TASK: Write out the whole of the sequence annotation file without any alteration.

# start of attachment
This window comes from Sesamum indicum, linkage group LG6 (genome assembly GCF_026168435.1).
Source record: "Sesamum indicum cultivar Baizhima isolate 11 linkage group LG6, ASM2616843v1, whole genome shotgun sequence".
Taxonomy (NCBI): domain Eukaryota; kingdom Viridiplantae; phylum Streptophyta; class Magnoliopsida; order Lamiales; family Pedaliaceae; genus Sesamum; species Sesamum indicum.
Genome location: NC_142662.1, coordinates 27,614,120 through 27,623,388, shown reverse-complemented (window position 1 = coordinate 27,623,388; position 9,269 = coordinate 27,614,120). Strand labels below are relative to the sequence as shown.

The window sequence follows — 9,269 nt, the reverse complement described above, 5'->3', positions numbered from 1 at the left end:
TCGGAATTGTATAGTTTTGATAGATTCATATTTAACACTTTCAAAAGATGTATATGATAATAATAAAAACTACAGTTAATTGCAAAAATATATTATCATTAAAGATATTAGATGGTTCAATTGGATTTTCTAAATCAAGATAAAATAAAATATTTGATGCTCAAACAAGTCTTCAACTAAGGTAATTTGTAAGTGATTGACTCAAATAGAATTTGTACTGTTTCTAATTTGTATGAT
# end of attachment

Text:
This window comes from Sesamum indicum, linkage group LG6 (genome assembly GCF_026168435.1).
Source record: "Sesamum indicum cultivar Baizhima isolate 11 linkage group LG6, ASM2616843v1, whole genome shotgun sequence".
Taxonomy (NCBI): domain Eukaryota; kingdom Viridiplantae; phylum Streptophyta; class Magnoliopsida; order Lamiales; family Pedaliaceae; genus Sesamum; species Sesamum indicum.
Genome location: NC_142662.1, coordinates 27,614,120 through 27,623,388, shown reverse-complemented (window position 1 = coordinate 27,623,388; position 9,269 = coordinate 27,614,120). Strand labels below are relative to the sequence as shown.

The window sequence follows — 9,269 nt, the reverse complement described above, 5'->3', positions numbered from 1 at the left end:
TCGGAATTGTATAGTTTTGATAGATTCATATTTAACACTTTCAAAAGATGTATATGATAATAATAAAAACTACAGTTAATTGCAAAAATATATTATCATTAAAGATATTAGATGGTTCAATTGGATTTTCTAAATCAAGATAAAATAAAATATTTGATGCTCAAACAAGTCTTCAACTAAGGTAATTTGTAAGTGATTGACTCAAATAGAATTTGTACTGTTTCTAATTTGTATGAT